Kim Jong-un’s grooming for succession intensified in 2008 when his father, Kim Jong-il, began having health problems. In September 2010, he was promoted to a four-star general and soon thereafter began appearing by his father’s side at public events.
The training was short-lived due to Kim Jong-il’s death in 2011. In April 2012, Kim Jong-un acquired several official titles: first secretary of the Korean Workers’ Party, chairman of the Central Military Commission, and chairman of the National Defense Commission.
Solidifying His Status
Soon after rising to power, Kim Jong-un began conducting nuclear and ballistic missile tests, upsetting the country’s close neighbors and the United States. Not all the tests were successful, and some reports may have been outright propaganda lies—such as the claim to have developed a hydrogen bomb. But they have been a powerful show of force against South Korea and the US, pushing tensions to an all-time high.
Kim Jong-un has shown an unwillingness to take advice from those around him, including those who advised his father and his grandfather. He has ordered the execution of several top officials since taking power. Two of the most significant executions were his uncle and more recently, his half-brother.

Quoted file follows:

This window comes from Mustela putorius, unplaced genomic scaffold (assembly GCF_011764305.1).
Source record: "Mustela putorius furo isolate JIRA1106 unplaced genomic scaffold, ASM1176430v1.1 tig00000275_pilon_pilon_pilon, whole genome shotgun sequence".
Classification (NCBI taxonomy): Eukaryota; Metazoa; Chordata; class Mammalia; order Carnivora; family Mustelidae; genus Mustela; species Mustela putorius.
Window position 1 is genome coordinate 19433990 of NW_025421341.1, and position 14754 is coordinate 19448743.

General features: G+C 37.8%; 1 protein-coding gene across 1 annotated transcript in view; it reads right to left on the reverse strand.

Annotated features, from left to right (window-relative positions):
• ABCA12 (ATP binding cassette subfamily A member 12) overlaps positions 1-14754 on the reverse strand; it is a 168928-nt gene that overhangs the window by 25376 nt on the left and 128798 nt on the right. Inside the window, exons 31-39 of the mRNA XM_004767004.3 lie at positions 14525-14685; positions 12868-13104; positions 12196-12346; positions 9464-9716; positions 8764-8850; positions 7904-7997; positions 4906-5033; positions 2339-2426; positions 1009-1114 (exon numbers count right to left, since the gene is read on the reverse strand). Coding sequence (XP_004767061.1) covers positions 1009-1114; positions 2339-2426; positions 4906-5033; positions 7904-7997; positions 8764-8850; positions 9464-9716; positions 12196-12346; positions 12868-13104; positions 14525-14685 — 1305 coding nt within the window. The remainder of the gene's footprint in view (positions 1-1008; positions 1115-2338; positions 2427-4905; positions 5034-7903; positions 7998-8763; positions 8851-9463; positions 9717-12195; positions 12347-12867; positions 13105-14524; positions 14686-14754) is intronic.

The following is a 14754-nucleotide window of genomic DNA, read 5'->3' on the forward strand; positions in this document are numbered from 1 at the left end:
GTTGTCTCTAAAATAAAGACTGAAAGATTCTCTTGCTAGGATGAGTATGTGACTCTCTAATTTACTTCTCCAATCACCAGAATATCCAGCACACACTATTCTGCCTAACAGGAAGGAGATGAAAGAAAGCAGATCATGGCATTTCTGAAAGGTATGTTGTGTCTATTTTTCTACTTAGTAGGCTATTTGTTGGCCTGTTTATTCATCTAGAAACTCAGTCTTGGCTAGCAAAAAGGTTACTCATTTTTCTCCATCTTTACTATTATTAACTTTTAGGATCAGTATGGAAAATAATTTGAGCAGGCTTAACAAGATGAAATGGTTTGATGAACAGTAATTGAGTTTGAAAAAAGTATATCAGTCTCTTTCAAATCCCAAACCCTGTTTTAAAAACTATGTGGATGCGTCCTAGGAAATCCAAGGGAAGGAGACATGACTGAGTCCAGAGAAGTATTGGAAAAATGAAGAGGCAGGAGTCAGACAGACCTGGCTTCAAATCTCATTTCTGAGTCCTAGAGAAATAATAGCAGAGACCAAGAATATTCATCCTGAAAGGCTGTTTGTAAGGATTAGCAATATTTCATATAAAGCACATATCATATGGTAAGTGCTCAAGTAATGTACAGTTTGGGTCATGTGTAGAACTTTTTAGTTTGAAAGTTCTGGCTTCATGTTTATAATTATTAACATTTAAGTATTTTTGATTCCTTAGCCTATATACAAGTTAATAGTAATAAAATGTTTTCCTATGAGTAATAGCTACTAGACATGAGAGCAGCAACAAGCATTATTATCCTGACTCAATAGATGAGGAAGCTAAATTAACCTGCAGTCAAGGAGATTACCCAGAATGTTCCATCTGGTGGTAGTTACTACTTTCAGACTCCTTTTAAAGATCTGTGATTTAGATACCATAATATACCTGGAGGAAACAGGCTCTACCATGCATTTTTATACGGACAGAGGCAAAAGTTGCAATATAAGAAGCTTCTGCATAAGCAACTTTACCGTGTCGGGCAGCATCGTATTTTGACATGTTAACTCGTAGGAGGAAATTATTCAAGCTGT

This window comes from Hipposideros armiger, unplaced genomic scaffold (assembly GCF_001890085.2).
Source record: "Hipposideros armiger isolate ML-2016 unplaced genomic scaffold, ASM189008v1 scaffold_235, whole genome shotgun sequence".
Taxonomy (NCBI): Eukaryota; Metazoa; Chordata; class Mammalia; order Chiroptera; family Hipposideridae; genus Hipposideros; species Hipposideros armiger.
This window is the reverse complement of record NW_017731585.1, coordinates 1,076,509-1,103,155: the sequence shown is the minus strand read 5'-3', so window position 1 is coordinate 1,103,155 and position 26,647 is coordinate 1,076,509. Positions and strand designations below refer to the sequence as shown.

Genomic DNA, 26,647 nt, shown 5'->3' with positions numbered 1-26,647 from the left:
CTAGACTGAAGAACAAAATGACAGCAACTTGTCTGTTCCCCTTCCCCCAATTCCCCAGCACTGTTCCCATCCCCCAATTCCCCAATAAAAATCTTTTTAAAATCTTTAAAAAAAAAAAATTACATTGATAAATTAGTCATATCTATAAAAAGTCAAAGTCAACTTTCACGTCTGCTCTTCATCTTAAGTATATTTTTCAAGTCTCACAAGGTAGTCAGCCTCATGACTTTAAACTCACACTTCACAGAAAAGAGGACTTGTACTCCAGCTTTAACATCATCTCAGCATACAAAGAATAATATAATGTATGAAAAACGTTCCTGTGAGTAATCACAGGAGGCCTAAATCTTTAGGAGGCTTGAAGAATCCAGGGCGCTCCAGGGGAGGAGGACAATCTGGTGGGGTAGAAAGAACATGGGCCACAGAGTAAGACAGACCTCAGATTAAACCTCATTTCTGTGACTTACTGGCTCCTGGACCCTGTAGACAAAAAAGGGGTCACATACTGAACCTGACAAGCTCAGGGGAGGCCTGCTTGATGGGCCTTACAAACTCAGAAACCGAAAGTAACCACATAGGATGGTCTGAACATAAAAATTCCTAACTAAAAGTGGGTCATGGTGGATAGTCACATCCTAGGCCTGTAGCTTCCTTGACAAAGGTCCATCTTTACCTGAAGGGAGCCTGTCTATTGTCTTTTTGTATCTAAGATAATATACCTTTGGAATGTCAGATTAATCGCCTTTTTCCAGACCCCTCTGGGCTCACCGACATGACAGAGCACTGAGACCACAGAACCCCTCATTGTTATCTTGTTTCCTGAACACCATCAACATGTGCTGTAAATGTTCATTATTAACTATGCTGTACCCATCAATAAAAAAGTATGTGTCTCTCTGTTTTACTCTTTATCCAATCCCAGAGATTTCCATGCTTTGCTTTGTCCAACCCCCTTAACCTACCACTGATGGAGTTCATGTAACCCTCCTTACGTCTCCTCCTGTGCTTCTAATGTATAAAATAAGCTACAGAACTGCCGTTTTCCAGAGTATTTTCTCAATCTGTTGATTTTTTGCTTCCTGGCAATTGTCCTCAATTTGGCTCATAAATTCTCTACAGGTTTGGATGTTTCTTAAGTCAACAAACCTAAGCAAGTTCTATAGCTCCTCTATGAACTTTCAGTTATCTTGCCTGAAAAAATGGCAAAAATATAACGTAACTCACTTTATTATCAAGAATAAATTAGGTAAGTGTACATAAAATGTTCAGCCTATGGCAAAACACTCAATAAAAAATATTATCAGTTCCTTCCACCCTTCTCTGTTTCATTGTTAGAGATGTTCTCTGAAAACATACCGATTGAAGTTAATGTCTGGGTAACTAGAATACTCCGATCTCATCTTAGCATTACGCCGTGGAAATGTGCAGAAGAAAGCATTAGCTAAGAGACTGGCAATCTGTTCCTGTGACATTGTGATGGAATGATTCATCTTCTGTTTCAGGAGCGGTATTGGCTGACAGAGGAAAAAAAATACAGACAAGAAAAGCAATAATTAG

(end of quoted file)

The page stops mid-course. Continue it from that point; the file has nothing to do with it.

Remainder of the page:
Jang Song-thaek, Kim Jong-un’s uncle through marriage, was director of the Ministry of Administration of the Korean Worker’s Party and vice chairman of the National Defense Commission. He had overseen economic reform, but may have also lined his pockets during his time in power.
Jang Song-thaek’s alleged corruption led to Kim Jong-un accusing him of treason, which led to his execution by firing squad in 2013.
In February 2017, Kim Jong-un’s half-brother, Kim Jong-nam, was murdered in Malaysia by two women suspected of being agents of the North Korean regime. Suspicions have arisen that Kim Jong-un ordered his half-brother murdered because he was afraid Jong-nam could become a rival for power in North Korea.